As B.C. continues to cope with a stunning number of fatal opioid overdoses, the province has significantly expanded the number of places where people can use drugs, knowing help is nearby in case of an overdose.
It’s a stop-gap measure to try to save lives now, while (hopefully) longer-term measures are put in place. Nevertheless, with dozens dying every week, some have suggested a link between the presence of the long-running supervised injection site, InSite in Vancouver, and the current overdose epidemic.
This theory, it needs to be said loudly, flies in the face of all available evidence.
There are legitimate arguments for and against supervised injection sites, but one thing is clear: There have been more than 3,000 fatal overdoses across the province in the years since InSite was established, but not one has been at a supervised site.
Furthermore, there is no evidence that those InSite users are dying elsewhere. The overdose rate in Vancouver is the highest in the province, but that’s unsurprising, since homeless men and women have long congregated in the Hastings area to access both services and to belong to a community of people.
But I doubt many of those suggesting InSite is to blame are aware of just how prevalent fatal overdoses are outside of the Lower Mainland.
In the Northern Health Authority – far removed from East Hastings – 49 people died of illicit drug overdoses in 2016. In 2009, that number was six. The Northeast health service area of the province – closer to Edmonton than Vancouver – has the third-highest fatal overdose rate in B.C.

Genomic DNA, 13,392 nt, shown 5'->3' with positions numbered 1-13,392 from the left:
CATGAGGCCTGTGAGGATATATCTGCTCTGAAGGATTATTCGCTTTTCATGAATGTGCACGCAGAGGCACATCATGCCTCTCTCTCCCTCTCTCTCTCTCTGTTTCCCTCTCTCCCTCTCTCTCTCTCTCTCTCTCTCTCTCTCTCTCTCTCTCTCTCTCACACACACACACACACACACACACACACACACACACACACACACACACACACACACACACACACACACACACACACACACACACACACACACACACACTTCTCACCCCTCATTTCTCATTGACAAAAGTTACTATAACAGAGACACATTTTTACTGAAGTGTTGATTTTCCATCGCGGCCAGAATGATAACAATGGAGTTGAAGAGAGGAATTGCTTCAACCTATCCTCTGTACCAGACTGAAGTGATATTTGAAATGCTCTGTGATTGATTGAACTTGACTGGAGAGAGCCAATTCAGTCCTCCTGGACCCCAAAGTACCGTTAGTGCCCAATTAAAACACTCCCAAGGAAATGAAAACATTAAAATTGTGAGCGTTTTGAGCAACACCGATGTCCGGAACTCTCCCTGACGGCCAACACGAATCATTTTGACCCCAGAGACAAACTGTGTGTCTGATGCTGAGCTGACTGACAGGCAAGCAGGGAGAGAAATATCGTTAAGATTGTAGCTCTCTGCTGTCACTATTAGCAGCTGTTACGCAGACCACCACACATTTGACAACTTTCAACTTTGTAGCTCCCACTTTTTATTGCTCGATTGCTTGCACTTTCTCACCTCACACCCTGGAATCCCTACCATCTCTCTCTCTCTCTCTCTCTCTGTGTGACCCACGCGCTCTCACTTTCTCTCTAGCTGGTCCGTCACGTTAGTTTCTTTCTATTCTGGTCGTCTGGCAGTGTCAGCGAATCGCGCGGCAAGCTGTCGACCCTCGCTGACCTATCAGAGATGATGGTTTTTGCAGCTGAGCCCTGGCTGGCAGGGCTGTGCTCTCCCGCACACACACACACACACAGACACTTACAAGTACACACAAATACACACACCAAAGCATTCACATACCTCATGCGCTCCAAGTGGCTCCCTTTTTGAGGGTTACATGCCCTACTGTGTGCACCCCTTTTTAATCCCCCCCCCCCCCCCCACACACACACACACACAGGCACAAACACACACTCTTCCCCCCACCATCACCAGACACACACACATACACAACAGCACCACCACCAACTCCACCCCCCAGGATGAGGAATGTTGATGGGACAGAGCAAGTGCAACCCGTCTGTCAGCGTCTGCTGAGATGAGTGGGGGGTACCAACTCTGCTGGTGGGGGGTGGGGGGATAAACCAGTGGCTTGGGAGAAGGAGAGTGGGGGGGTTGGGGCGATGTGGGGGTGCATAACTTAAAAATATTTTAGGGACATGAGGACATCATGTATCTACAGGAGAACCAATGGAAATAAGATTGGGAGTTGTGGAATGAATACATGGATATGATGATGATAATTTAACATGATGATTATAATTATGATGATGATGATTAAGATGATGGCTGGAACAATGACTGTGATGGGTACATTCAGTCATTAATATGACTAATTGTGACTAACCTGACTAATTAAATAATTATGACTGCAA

Kamloops recorded 40 deaths last year, Kelowna had 48, Prince George 17 and Vernon 13.
Further afield, the United States has also seen a dramatic increase in fatal overdoses.
InSite has nothing to do with this.
So what is the cause?
By this point, it’s pretty clear that the prevalence of fentanyl and synthetic opioids is driving the number of deaths.
But one must also look at why people are using such drugs in the first place.
First of all, no one deserves the increasingly frequent outcome of opioid use, no matter what first led them down their current path.
But it’s also worth dispelling another myth: that all drug users have independently chosen to use heroin and its even-more-deadly cousins.
Beyond all the age-old social causes that lead one to turn to heroin and other drugs, research has consistently pointed to a more recent development driving the continent-wide scourge: the over-prescription of supposedly less-addictive painkillers, particularly OxyContin.
In 2007, the company that made OxyContin admitted in court that it had told doctors and patients that its drug was less addictive. And some doctors turned too quickly to painkillers.
“Prescription opiates have to be contributing to this because we grossly overuse them in this country,” Fraser Health medical health officer Dr. Andrew Larder told an Abbotsford committee last year.
“There is a desperate need to deal with how physicians are prescribing opiates and how physicians manage pain.”
Last year, prescribing guidelines in British Columbia were revised to do just that.
But we are, and will be, seeing the effects of opioid over-prescribing for years to come. Condemning those who have become addicted – including our neighbours, family members and co-workers – is no solution.
– Tyler Olsen is a reporter with the Abbotsford News.